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Alexander Supady

In December 2019, a series of unexplained cases of pneumonia has come to light in the city of Wuhan in China. In virologic analyses of samples from the patients' deep respiratory tract, a novel coronavirus was isolated (first named 2019-nCoV, then SARS-CoV-2). The disease spread rapidly in the city of Wuhan in early 2020 and soon far beyond [1]. On 30 January 2020, the Director-General of the World Health Organization (WHO) declared the outbreak a public health emergency of international concern, and on 11 March 2020, the WHO declared the virus a pandemic [2].

During the past weeks, a rapidly growing body of scientific evidence has been published. Researchers and clinicians from the epicenters of the disease outbreak, particularly in China and in Italy, presented clinical and scientific evidence and reported experiences from the treatment of this novel disease that will help health professionals, researchers and responsible persons in public health in countries, which still prepare for seriously rising numbers of infected patients.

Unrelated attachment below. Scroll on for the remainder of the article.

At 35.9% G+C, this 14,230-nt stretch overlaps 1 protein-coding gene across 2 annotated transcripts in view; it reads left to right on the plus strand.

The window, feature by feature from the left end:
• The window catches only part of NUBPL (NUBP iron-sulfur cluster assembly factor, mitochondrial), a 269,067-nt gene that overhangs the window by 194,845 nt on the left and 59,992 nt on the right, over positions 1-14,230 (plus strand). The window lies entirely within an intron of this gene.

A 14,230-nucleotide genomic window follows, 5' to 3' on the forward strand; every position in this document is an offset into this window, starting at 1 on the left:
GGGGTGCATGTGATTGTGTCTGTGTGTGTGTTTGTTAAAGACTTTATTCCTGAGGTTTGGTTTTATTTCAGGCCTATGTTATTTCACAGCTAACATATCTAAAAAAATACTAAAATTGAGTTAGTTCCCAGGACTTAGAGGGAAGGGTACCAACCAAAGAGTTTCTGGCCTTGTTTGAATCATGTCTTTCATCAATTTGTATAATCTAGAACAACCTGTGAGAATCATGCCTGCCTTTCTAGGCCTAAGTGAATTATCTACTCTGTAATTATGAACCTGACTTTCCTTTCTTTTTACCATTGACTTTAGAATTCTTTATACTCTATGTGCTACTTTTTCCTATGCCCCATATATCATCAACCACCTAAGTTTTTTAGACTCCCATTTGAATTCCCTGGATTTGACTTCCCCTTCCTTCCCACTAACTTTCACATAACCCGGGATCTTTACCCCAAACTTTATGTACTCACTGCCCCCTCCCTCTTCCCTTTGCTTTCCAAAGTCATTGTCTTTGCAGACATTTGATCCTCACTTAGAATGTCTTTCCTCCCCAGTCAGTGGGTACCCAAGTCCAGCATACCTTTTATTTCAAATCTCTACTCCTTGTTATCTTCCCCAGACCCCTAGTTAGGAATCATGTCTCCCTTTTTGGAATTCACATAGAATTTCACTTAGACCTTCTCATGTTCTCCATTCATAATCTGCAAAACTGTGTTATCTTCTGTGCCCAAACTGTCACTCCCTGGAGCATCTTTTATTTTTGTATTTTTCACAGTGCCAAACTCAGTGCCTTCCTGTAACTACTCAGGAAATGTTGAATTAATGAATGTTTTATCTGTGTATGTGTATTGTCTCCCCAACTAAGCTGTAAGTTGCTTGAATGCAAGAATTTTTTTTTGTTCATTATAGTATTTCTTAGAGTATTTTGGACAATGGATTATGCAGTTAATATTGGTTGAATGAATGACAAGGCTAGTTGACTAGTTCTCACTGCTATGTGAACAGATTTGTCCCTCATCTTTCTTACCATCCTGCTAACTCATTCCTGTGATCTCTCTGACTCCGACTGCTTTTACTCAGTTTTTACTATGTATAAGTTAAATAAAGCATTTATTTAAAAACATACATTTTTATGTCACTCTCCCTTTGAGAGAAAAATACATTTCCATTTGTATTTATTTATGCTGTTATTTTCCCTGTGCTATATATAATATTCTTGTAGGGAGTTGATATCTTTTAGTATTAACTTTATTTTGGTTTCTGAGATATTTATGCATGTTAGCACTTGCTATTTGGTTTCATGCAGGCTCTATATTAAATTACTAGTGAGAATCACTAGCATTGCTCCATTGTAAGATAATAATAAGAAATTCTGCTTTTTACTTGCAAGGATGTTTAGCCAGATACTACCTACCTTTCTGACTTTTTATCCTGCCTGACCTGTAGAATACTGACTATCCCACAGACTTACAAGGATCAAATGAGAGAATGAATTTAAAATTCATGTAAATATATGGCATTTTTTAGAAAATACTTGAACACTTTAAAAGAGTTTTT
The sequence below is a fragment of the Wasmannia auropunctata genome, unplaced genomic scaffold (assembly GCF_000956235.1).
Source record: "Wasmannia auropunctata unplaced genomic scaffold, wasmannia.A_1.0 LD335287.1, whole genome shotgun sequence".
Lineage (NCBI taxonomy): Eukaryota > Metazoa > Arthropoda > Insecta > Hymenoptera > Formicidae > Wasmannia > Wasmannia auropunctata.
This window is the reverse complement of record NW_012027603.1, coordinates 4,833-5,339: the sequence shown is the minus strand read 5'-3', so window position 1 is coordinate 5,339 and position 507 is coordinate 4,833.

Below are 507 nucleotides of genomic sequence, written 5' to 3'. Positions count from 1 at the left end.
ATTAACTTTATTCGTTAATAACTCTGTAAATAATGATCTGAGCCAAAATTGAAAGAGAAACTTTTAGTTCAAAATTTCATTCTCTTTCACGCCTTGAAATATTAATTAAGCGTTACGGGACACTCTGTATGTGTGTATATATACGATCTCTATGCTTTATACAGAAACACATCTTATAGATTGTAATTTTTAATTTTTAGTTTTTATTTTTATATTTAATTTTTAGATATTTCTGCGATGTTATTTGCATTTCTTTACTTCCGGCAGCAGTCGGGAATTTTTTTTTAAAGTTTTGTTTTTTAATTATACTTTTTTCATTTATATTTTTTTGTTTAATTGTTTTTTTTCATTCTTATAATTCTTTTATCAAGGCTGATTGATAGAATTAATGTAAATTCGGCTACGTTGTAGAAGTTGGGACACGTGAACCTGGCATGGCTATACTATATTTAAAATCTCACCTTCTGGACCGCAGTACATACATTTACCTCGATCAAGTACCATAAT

The discussion primarily focuses on clinical treatments and public health responses in high- and middle-income countries. But, due to the pandemic spread of the virus, we must expect further spreading of the disease to countries with weak public health and health care systems, which may easily be overwhelmed by the occurrence of many patients within a short period.

We must consider the potential impact of current travel and movement restrictions on global health interventions and research projects. By nature, global health practice and research heavily relies on international exchange and free international movement of persons and goods. Travel restrictions, if upheld for a longer time, may interfere with project plans and interventions. Vulnerable individuals and populations may suffer from interruptions in the provision of health services. Ongoing projects and interventions may be paused, planned projects may be postponed – this can affect the lives and the well-being of many people.